A true sign that one loves the virtue he is striving to acquire is to appreciate the corrections and admonitions received for the defects committed against this virtue. This is a great indication of advancing toward perfection.
– St. Francis de Sales
Once a monk went to visit the Abbot Serapione. The abbot requested that before doing anything else they pray together; but the monk refused, stating that he was a sinner and unworthy to wear the habit. Whereupon, the abbots said: "My brother, if you wish to become perfect remain in your cell to work and do not talk too much, for to go about here and there is not good for you." At these words the monk become greatly disturbed. Seeing this, the abbot added: "What is this, my brother? Until now you said you were a great sinner and not worthy to be alive. And now because I admonished you with charity, telling you what you needed, you become indignant? It seems to me that your humility is not real. If you really want to be humble, learn to receive admonition humbly." At these words, the monk repented and left, greatly edified.
When St. Peter was corrected by St. Paul, he did not become indignant nor angry because he was superior to St. Paul; neither did he despise Paul because he had been a persecutor of the Church. He took the correction well.
It is related that whenever St. Ambrose would receive a correction for some fault, he would thank the person correcting him as though he had received a great benefit. We are told that whenever a certain Cistercian monk received a correction, he would recite an Our Father for the admonisher.
St. John Berchmans always desired to be corrected in public for his defects, and whenever this happened, he was very happy.
When one is truly advancing towards perfection, he feels within himself a constant urge to progress and improve. Because the more grace of enlightenment he receives, the more he realizes how much he is still lacking in virtue and good works. On the other hand, if he does realize that he is doing a little good, he feels it is very imperfect and does not give it much credit. Hence he continuously works for perfection without slacking in pace.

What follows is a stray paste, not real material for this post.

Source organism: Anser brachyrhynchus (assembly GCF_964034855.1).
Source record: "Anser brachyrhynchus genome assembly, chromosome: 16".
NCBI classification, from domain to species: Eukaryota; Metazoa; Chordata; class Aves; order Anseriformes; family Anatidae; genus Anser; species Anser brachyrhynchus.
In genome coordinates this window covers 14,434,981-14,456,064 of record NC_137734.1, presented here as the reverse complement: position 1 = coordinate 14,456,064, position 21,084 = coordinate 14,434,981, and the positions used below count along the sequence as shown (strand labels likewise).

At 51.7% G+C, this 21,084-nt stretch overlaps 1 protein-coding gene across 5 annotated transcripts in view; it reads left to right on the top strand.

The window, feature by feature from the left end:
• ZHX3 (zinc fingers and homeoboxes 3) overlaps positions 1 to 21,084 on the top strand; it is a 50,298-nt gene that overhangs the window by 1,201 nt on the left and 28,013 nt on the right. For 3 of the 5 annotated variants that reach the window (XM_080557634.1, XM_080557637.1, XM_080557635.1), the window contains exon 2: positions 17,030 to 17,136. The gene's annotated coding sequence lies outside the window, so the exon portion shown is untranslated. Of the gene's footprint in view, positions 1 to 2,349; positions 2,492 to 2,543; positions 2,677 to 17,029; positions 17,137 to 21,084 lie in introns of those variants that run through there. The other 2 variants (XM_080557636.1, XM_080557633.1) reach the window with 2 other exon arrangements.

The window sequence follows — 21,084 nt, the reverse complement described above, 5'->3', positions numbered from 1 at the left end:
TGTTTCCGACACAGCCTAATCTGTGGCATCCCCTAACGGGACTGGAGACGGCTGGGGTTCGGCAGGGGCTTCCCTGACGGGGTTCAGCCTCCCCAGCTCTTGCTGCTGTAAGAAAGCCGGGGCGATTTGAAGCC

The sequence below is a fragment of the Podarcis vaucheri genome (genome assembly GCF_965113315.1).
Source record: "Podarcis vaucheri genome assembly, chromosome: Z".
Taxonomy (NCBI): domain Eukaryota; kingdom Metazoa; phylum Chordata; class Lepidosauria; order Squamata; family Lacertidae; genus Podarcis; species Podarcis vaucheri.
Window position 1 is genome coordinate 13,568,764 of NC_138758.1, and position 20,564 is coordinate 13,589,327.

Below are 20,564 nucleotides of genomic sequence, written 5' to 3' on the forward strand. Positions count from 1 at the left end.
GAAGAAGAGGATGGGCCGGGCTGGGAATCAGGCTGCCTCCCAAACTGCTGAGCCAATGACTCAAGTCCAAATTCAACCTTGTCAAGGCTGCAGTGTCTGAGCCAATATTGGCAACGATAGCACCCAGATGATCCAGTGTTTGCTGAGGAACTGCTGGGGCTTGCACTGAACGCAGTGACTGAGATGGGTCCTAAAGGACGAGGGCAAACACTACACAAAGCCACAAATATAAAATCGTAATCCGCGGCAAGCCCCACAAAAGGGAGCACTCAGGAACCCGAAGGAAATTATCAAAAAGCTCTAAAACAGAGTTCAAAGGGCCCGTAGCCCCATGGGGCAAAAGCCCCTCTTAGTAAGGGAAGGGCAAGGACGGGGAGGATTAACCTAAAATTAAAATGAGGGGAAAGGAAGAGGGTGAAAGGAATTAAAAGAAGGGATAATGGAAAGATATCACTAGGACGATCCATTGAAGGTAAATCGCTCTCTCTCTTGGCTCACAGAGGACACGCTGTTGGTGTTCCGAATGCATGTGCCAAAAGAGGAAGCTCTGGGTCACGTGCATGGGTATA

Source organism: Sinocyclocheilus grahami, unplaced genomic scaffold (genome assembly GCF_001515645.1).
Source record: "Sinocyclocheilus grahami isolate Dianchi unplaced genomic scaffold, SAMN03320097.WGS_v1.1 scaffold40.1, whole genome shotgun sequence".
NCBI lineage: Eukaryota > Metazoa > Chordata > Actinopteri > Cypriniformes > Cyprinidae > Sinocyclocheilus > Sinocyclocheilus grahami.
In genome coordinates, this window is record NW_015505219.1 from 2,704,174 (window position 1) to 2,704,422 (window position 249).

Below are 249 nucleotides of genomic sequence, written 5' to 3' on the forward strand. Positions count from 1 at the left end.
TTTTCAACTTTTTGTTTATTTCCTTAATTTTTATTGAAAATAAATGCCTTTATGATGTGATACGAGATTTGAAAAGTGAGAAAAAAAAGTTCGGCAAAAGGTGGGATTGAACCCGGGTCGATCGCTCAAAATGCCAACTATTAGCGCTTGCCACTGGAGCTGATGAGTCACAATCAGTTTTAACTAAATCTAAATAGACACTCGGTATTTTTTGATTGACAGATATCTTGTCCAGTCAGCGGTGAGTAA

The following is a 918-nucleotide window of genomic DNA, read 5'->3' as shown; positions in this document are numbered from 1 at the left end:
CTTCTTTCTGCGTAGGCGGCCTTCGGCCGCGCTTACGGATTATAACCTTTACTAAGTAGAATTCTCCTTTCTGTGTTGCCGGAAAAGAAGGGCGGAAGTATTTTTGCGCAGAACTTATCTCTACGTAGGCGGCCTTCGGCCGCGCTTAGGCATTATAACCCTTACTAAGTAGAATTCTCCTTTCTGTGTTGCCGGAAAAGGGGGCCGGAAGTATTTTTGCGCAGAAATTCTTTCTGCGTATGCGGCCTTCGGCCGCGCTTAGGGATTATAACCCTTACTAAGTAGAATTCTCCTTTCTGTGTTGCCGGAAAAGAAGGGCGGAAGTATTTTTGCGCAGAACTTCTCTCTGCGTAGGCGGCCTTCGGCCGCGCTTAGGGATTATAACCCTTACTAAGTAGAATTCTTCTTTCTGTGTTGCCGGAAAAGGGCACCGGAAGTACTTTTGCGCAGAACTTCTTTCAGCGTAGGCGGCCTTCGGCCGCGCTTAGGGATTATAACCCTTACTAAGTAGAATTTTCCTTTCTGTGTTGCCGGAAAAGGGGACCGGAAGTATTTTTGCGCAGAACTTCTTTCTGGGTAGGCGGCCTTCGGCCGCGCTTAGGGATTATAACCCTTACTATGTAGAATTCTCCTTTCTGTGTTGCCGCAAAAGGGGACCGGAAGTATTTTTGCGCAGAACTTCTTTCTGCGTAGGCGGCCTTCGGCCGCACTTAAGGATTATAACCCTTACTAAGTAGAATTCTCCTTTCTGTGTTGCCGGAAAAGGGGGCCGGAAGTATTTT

– St. Lawrence Justinian

St. Fulgentius loved perfection so much that no matter how much he worked for it, it always seemed so little and always he desired to be more perfect.

Daily St. Ignatius of Loyola would compare his victories with those of the previous day, and thus he advanced daily, always with a greater desire for progress so as to reach the height of perfection which Our Lord desired of him.

St. James the Apostle is highly praised because daily he advanced in the service of God.
The two feet with which one walks towards perfection are mortification and the love of God. The first is the left foot, the latter is the right.

St. Francis of Assisi rose to great heights of perfection with these two means. He led such an austere and rigorous life that when he was dying he had to apologize to his body for mistreating it so much. Because of his love of God, he acquired not only for himself but also for his Order the beautiful title of "seraphic".

When St. Francis de Sales wanted to prepare someone to live a truly Christian life and to abandon his worldly ways, he seldom spoke of exterior things, such as the hair, dress or some such thing. Rather, he spoke only to the heart and of the heart. He knew that once this fortress is overcome, all the rest will surrender and that when true love of God takes possession of the heart, all those things which are not of God will lose importance.

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